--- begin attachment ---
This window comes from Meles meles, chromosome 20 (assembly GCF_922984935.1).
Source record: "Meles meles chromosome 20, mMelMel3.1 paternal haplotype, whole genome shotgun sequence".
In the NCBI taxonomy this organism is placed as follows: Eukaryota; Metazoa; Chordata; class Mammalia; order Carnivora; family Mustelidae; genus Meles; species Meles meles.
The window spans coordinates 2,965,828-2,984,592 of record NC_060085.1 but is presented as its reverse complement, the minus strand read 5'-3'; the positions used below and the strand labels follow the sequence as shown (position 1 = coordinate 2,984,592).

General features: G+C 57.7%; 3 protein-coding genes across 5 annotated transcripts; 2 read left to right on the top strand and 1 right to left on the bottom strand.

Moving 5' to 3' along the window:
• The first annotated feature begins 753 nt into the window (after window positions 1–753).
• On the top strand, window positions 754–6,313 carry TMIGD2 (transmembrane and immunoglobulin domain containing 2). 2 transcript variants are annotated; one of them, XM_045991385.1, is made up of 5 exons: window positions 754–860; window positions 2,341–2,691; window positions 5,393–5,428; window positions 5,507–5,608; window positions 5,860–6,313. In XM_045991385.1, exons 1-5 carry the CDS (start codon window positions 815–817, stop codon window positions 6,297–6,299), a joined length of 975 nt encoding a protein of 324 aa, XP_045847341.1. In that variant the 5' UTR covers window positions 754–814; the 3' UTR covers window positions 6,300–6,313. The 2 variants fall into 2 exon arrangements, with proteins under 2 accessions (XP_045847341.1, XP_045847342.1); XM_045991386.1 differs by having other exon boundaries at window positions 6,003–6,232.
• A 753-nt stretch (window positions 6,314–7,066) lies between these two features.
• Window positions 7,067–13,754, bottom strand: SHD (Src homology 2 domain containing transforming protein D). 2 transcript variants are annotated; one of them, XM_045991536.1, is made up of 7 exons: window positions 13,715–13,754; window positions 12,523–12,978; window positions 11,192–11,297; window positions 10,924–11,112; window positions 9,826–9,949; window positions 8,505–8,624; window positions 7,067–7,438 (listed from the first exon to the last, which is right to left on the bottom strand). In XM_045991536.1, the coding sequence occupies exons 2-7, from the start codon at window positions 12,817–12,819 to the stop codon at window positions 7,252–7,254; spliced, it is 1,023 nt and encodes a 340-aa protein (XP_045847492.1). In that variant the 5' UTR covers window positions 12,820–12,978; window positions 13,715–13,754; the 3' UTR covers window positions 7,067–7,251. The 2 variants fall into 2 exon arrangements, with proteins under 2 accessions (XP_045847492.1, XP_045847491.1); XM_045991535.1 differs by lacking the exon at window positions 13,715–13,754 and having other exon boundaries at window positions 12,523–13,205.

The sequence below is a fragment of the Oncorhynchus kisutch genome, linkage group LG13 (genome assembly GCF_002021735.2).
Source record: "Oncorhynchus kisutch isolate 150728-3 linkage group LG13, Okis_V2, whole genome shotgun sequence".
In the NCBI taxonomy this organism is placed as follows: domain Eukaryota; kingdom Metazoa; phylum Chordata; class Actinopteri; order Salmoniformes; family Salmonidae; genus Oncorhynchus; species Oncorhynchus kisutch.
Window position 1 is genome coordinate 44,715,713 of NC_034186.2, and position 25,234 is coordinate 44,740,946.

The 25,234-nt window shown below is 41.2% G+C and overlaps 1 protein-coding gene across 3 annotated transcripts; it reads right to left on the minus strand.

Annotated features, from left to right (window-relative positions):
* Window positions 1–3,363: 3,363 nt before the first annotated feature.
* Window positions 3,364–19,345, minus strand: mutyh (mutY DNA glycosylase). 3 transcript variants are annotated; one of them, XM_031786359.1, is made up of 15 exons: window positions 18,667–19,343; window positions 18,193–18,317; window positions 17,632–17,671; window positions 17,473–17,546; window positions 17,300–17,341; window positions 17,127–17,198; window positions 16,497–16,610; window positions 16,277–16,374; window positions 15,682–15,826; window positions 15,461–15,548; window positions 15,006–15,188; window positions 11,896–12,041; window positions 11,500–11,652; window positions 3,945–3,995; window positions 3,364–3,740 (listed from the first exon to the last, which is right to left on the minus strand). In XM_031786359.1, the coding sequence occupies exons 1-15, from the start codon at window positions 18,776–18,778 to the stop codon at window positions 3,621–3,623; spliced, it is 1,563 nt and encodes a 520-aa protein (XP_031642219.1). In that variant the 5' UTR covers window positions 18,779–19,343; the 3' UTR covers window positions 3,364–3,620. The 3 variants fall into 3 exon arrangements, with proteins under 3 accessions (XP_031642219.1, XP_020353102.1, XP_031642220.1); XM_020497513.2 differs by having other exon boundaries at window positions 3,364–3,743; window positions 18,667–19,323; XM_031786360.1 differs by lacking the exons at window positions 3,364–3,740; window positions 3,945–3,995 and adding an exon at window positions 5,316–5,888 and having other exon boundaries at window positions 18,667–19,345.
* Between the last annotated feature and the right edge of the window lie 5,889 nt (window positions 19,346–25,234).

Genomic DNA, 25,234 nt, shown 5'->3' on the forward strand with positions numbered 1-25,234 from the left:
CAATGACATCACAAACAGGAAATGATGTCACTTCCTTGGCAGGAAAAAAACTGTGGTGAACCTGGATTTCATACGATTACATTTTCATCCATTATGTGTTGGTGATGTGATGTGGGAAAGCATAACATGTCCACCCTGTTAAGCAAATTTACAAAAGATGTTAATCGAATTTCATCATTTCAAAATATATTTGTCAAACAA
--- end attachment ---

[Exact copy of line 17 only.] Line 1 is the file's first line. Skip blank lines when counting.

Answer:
* Window positions 1–3,363: 3,363 nt before the first annotated feature.